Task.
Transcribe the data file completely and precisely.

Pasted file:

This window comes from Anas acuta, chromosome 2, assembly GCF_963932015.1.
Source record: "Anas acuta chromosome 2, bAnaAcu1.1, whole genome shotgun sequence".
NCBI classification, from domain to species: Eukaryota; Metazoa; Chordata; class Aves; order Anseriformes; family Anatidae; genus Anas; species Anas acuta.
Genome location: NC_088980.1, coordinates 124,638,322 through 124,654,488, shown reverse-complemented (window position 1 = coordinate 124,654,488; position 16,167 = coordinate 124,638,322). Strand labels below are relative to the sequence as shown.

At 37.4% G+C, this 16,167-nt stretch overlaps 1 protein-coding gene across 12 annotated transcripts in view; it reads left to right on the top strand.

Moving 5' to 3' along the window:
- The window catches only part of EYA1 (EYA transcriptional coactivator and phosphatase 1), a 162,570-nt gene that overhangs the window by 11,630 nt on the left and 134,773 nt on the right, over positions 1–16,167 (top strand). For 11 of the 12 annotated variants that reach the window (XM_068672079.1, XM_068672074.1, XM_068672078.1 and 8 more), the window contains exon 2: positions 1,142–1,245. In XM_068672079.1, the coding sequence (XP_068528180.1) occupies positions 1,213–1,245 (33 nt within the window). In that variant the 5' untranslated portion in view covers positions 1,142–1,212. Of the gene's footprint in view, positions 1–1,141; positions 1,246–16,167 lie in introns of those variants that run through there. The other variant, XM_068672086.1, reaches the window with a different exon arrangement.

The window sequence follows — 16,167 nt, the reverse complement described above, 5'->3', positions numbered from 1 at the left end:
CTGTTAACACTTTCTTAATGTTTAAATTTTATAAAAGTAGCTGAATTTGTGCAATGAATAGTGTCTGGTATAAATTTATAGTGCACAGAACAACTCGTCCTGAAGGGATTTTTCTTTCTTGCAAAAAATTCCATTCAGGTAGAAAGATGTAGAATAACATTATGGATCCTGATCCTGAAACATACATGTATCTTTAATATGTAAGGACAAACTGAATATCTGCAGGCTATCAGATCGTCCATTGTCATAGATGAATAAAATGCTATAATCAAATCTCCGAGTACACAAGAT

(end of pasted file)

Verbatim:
This window comes from Anas acuta, chromosome 2, assembly GCF_963932015.1.
Source record: "Anas acuta chromosome 2, bAnaAcu1.1, whole genome shotgun sequence".
NCBI classification, from domain to species: Eukaryota; Metazoa; Chordata; class Aves; order Anseriformes; family Anatidae; genus Anas; species Anas acuta.
Genome location: NC_088980.1, coordinates 124,638,322 through 124,654,488, shown reverse-complemented (window position 1 = coordinate 124,654,488; position 16,167 = coordinate 124,638,322). Strand labels below are relative to the sequence as shown.

At 37.4% G+C, this 16,167-nt stretch overlaps 1 protein-coding gene across 12 annotated transcripts in view; it reads left to right on the top strand.

Moving 5' to 3' along the window:
- The window catches only part of EYA1 (EYA transcriptional coactivator and phosphatase 1), a 162,570-nt gene that overhangs the window by 11,630 nt on the left and 134,773 nt on the right, over positions 1–16,167 (top strand). For 11 of the 12 annotated variants that reach the window (XM_068672079.1, XM_068672074.1, XM_068672078.1 and 8 more), the window contains exon 2: positions 1,142–1,245. In XM_068672079.1, the coding sequence (XP_068528180.1) occupies positions 1,213–1,245 (33 nt within the window). In that variant the 5' untranslated portion in view covers positions 1,142–1,212. Of the gene's footprint in view, positions 1–1,141; positions 1,246–16,167 lie in introns of those variants that run through there. The other variant, XM_068672086.1, reaches the window with a different exon arrangement.

The window sequence follows — 16,167 nt, the reverse complement described above, 5'->3', positions numbered from 1 at the left end:
CTGTTAACACTTTCTTAATGTTTAAATTTTATAAAAGTAGCTGAATTTGTGCAATGAATAGTGTCTGGTATAAATTTATAGTGCACAGAACAACTCGTCCTGAAGGGATTTTTCTTTCTTGCAAAAAATTCCATTCAGGTAGAAAGATGTAGAATAACATTATGGATCCTGATCCTGAAACATACATGTATCTTTAATATGTAAGGACAAACTGAATATCTGCAGGCTATCAGATCGTCCATTGTCATAGATGAATAAAATGCTATAATCAAATCTCCGAGTACACAAGAT